Arifaj elaborated on how illustrations can materialize the abstract and make it palatable and easily understandable for the general population. Much like the still from, Why We Fight. Part 1: Prelude to War. The Strong Party uses verbal, written, cinematic and musical[xviii] vernaculars to articulate their ideas, which may explain why their Facebook page currently has more likes than any legitimate political party in Kosovo[xix]. While the pedagogical potential of still and animated images make the medium well suited to propaganda, The Strong Party embodies and exaggerates that, therein creating satire and encouraging critical thinking. The Albanian flag was a symbol of resistance in the 90’s, as national pride was a healthy response to oppression and disenfranchisement.

Left, the Albanian flag. Right, The Partia e Fortë logo

Now that the nation is run by Kosovar Albanians, albeit corrupt ones, what function does recalling past symbols of resistance serve? How are they being used in contemporary political spheres? Peja, in particular, still has a fairly deeply ingrained affection for the Albanian flag. It proliferates street sides and shop fronts, while the legitimate Kosovar flag is restricted to government buildings. The Strong Party logo alludes to an existential crisis in Kosovar collective consciousness. Arifaj explains that their logo’s color scheme draws on the idea of a flag that’s been left in an attic, time has washed out its hue and changed the nature of the emblem. In a fairly avant-garde maneuver, Arifaj showed audiences fragments of an unfinished film called nc-nc-nc. It’s a film about insomnia. What keeps a man awake at night is embodied by figures that enter his room, uninvited, as the noise builds and seems to be reaching its crescendo. Given that independently animated 2D images means drawing a frame by frame recount of what you want to say, I asked Arifaj if this leads to a more intense dialogue within oneself. About why you want to say this. Arifaj replied that, “Yes. And sometimes that is what keeps you from finishing, because you start disagreeing with yourself.”

The dense texture of reality isn’t subject to a singular, absolute truth. In pursuit of the realist realism, José Ortega y Gasset hypothesized a wife, a doctor, a reporter and a painter in a room, looking on at a dying man. The figures represent the spectrum of emotional depth that ranges from intimacy to (in)sensitivity. The wife lives within herself the experience of the dying husband. Her intimacy with the object of everyone’s gaze, according to Ortega, situates her reality as being in closest proximity to the real. The doctor and the reporter are only sympathetically or egocentrically aware that there is a dying man in the room. The painter, whose attention is on the chromatic values of light and shadows, is what Ortega argues as being the most dislocated from the veracity of that moment[xx]. While I wouldn’t order these experiences into a hierarchy, this underlines the temperamental nature of truth. Of authenticity. Deepness of the Fry (August “Poul” Niclasen’s, 2019), screened in Wednesday’s Student Competition, explores an existential crisis unfolding from the fear that we might not be unique. Rendered in traditional 2D animation, 3D animation, 3D simulations, Claymation, painting on glass, rotoscoping, puppetry, live action footage over painted backgrounds, animation over live-action footage and stop-motion (among other techniques), the violent and chaotic collage of film form in the four-minute exposition can be read as a dramatization of the conflicting and coexisting realities that cohabit the same space. Much like the dichotomies alluded to in Saey’s festival trailer. Having multiple equations with different values, that in the end add up to the same reality, is disorientating and confusing.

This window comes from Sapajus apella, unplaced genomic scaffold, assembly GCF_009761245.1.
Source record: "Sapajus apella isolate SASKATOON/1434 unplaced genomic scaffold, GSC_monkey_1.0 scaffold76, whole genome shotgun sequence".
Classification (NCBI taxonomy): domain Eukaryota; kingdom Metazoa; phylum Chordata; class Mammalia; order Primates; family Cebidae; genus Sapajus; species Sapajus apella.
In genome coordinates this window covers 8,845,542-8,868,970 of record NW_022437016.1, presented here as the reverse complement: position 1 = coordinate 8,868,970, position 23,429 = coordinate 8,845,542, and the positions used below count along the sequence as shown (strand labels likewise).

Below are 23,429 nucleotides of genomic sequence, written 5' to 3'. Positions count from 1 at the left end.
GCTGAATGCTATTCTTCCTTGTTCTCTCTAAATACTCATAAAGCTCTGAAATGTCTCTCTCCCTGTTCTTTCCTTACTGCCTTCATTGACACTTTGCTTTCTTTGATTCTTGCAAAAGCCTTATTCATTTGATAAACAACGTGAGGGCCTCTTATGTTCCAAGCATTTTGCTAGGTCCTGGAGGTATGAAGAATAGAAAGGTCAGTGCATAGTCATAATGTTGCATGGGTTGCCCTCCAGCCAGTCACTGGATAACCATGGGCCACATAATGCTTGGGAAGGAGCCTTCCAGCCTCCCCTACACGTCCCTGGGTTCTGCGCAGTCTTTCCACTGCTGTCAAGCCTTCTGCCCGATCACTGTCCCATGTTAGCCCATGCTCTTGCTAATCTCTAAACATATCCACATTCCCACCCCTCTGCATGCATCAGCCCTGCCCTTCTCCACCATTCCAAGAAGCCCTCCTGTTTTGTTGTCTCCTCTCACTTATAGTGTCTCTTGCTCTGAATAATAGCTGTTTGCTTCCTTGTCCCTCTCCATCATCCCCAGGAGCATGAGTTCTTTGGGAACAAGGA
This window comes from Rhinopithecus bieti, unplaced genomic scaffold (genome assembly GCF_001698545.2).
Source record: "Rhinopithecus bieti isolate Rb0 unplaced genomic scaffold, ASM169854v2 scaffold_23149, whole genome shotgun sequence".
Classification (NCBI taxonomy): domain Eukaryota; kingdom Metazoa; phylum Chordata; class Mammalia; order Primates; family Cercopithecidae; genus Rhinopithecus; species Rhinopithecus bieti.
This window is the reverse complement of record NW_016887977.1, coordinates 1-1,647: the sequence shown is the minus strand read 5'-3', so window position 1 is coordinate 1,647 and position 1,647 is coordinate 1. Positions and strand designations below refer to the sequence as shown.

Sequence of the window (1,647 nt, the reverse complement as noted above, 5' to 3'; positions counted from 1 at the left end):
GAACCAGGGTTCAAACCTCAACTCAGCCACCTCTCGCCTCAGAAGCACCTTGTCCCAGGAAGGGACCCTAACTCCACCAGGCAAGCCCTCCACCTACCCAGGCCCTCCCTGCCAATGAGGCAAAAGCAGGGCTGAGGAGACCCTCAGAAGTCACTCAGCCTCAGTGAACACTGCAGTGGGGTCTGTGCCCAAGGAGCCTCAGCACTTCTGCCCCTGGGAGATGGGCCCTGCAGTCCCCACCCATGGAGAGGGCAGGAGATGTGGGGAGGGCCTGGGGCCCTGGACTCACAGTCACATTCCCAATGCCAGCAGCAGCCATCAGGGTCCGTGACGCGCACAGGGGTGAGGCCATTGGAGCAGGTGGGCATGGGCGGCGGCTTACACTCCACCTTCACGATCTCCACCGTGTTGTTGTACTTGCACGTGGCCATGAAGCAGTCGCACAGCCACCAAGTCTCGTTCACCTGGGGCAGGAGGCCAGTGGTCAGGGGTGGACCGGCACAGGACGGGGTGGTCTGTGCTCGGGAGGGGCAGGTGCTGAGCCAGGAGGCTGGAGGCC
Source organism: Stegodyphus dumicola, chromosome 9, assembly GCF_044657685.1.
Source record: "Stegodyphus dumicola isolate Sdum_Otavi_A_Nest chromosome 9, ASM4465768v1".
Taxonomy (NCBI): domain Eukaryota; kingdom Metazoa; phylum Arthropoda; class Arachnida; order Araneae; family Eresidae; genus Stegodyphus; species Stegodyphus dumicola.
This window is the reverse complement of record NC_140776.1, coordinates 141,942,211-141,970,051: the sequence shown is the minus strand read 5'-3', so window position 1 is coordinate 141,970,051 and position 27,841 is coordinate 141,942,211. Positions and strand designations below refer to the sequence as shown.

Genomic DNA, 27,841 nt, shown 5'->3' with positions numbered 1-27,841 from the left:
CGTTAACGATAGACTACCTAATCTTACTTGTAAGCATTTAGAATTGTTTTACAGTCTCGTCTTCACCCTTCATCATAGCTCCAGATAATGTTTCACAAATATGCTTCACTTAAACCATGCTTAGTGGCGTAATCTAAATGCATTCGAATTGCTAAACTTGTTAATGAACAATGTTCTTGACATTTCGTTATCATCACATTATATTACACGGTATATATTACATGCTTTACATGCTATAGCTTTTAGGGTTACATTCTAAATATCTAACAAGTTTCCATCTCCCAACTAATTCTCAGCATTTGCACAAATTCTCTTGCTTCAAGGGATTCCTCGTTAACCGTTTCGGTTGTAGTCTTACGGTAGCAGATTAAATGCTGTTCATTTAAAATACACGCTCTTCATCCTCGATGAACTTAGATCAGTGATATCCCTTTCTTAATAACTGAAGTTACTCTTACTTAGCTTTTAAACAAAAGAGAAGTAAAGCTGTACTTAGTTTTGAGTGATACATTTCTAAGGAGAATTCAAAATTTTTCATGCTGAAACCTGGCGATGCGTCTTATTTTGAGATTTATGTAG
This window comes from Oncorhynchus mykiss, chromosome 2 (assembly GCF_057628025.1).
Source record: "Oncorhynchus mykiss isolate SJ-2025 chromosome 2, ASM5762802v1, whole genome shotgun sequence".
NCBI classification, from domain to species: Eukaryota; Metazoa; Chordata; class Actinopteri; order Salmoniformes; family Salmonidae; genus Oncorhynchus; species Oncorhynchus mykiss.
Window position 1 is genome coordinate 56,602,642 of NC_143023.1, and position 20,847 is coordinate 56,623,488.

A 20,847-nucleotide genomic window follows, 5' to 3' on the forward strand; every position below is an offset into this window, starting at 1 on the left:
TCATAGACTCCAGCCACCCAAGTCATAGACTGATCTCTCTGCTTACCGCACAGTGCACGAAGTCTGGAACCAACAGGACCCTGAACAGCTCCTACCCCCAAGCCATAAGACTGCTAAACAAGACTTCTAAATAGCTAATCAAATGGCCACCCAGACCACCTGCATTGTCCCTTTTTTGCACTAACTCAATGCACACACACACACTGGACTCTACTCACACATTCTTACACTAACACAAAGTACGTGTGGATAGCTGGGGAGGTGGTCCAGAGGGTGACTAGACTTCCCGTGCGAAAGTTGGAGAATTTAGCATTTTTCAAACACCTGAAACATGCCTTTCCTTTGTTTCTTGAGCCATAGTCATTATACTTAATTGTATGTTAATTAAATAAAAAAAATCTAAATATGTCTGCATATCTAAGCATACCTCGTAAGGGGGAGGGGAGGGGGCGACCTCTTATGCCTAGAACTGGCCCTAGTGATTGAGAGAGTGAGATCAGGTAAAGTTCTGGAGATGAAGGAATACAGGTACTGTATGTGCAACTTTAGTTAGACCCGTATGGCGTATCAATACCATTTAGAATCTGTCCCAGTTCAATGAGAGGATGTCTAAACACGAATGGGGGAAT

The bottomless well of knowledge is a daunting spectacle to behold. We can either alienate ourselves from, or embrace the unknown. In favor of the former, Lebanese filmmaker and recent Gobelins graduate Mohammad Houhou’s The Ostrich Politic (screened on opening night and in Student Competition), reveals an ostrich metropolis. After the discovery that there is no logical nor biological imperative to bury their heads in the sand, chaos ensues. Confronted with the void of not knowing how to act, they choose to revert to obscuring their heads from sunlight.

The Ostrich Politic (Mohammad Houhou, 2018)

Fokion “Fox” Xenos offers us an alternative with Heat Wave (2019), screened in Tuesdays Student Competition. It’s a film about hysteria. On a hot day at a beach in Greece, no one enters the water. A boy dips in a toe, but worries the water will be too cold. A man attempts to modestly put on his bathing suit, and unintentionally keeps flashing his testicles. A young woman endeavors to take a selfie, but her make-up keeps melting off. The petty grievances with the beautiful day accelerate into a loop, as beach-goers become bound by repetition in an increasingly grotesque aesthetic as they repeat the same mistakes. The solution comes from within the crowd. A young girl escapes the grasp of her mother (who is attempting to embalm her with sunscreen), grabs the hesitant young boy and jumps in the sea, creating a tidal wave that cools everyone down. As we witness the global rise of right wing nationalism and await the climate apocalypse, the best course of action may indeed be to just collectively chill out. From a renewed place of peace, we may be inspired to take part in civic activism. Without trigger-happy hysteria.